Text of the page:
The new year is a time full of celebrating milestones from the previous year and looking ahead with hope for what’s to come in the next year. Many people make New Year’s resolutions in hopes of achieving a personal goal, making big changes, or finally kicking that bad habit. But often, people end up feeling anxious and stressed by the pressure to meet these goals and live up to unrealistic expectations. Even more, studies show that about 80% of Americans will not keep their New Year’s resolutions, which can lead to even more frustration, disappointment, and stress.
So how do we work towards real change in our lives? Lasting and meaningful change happens most effectively when we accept where we are, without judgment, and take a balanced approach towards our goals. Dialectical Behavior Therapy (DBT) can help us in making realistic New Year’s resolutions that stick. The foundation of DBT is the idea that two opposite things (such as acceptance and change) can exist together in harmony and help us achieve better outcomes when it comes to changing behavior. Using radical acceptance and a non-judgmental approach to assess where we are and where we want to be, is crucial to the change process.
What Is Radical Acceptance?
Radical Acceptance is a DBT skill used when life is not going the way we want or hope it would. Radical means “all the way, complete and total” (Linehan, 2015). It’s an acceptance that happens in the mind, body, and spirit. Radical acceptance means accepting reality, the way it really is and choosing to embrace rather than fight against what is happening. We cannot change our reality without first accepting it. Why bother accepting reality?
- Rejecting reality does not change anything about our current circumstances.
- Refusing to accept reality can keep us stuck in bitterness, anger, unhappiness, and other painful emotions.
- True acceptance may lead to sadness at first but is usually followed by a deep calmness.
- Changing reality requires first accepting reality.
How do I practice acceptance in my life?
At first, we may not even realize that we aren’t practicing acceptance in our lives. I encourage you to pause, take inventory of your emotions and thoughts about what you’re hoping to change or make a resolution for. Notice if any tension arises in your body or any feelings of disgust or disapproval. You may need to practice some acceptance. Here are practical steps for doing so:
- Notice your resistance as mentioned above. Many times, the ways we resist are unconscious and habitual.
- Gently remind yourself that reality is just as it is and there are always causes for the reality of this very moment.
- Practice acceptance with your whole self; mind, body, and spirit. This looks different for everyone but get creative with how you practice self-acceptance. You might journal, use a guided meditation on acceptance or self-compassion, prayer, imagery, or relaxation techniques.
- Use a non-judgmental approach. Accept the facts and try not to judge yourself harshly or critically. Typically, when we are hard on ourselves it keeps us stuck rather than pushing us towards change. (Here is a great exercise to practice this.)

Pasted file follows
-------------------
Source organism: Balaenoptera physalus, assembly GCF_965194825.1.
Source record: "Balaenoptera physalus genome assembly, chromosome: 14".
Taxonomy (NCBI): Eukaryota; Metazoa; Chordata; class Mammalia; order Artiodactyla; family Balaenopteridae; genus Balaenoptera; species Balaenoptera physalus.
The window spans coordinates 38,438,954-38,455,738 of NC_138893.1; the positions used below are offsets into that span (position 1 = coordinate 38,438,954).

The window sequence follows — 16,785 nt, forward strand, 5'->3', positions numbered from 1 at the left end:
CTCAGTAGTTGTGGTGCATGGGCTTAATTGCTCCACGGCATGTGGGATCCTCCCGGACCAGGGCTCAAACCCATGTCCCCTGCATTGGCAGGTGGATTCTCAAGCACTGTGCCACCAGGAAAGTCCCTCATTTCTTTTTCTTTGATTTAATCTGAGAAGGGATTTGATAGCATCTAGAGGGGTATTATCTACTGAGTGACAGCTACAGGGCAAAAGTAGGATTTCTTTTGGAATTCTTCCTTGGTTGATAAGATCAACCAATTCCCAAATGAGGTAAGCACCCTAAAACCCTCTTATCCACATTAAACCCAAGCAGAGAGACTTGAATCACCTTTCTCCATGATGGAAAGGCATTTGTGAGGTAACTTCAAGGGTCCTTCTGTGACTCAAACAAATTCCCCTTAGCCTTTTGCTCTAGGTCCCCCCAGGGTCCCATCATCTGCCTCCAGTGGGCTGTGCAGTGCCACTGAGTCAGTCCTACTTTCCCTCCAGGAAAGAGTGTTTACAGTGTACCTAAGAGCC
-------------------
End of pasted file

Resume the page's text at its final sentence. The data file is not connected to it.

- List specific behaviors you would do if you did accept reality, then act in accordance.
- Imagine yourself coping in healthy ways with the area that you are struggling to accept. Rehearse in your mind what you would do if you accepted what seems unacceptable.
- Allow for the painful emotions to arise within you (grief, sadness, disappointment). This will help you move through your experience towards acceptance.
- Practice. Remember, acceptance is a skill, and takes time to learn.
How do I set realistic new year’s intentions and work towards change?
Now that we understand how acceptance impacts change, we can more effectively set New Year’s resolutions. First, I recommend rethinking using the word resolution and trying to set intentions for yourself and the new year. Resolutions are firm, determined goals that are either achieved or broken. Intentions are broader, a willful direction, that help guide your actions and your life. Setting an intention for yourself considers the reality of where you are starting and the reality of the ups and downs of life. It is more about the process and the holistic change, rather than a very specific outcome. Other steps to take in setting realistic intentions for the new year:
- Be realistic. Setting an intention that you can easily incorporate into your daily routine will make it more likely for you to continue.
- Be mindful and stay present. When we practice mindfulness in our daily lives, we feel more fulfilled and purposeful, which will help us both enjoy and achieve our goals.
- Talk about your intentions with a trusted person in your life. This will provide support and accountability, which only helps improve the likelihood of sticking to our plans for change.
If you are still feeling stuck and struggling with where to begin, you might try starting with just one word. Pick a word that represents your intention for the upcoming year. A word that inspires, challenges, or encourages you. You might ask yourself the following questions to help you decide upon your intention for the New Year:
- What do I want to keep working on?
- What is important to me?
- What are things I still want to achieve?
- What word or phrase lifts me up and gives me hope?
- What feeling or ideal do I want more of in my life?
May you be filled with acceptance and compassion for yourself, right where you are in this moment. Happy New Year!
Blog written by Sentier therapist, Tana Welter, MSW, LICSW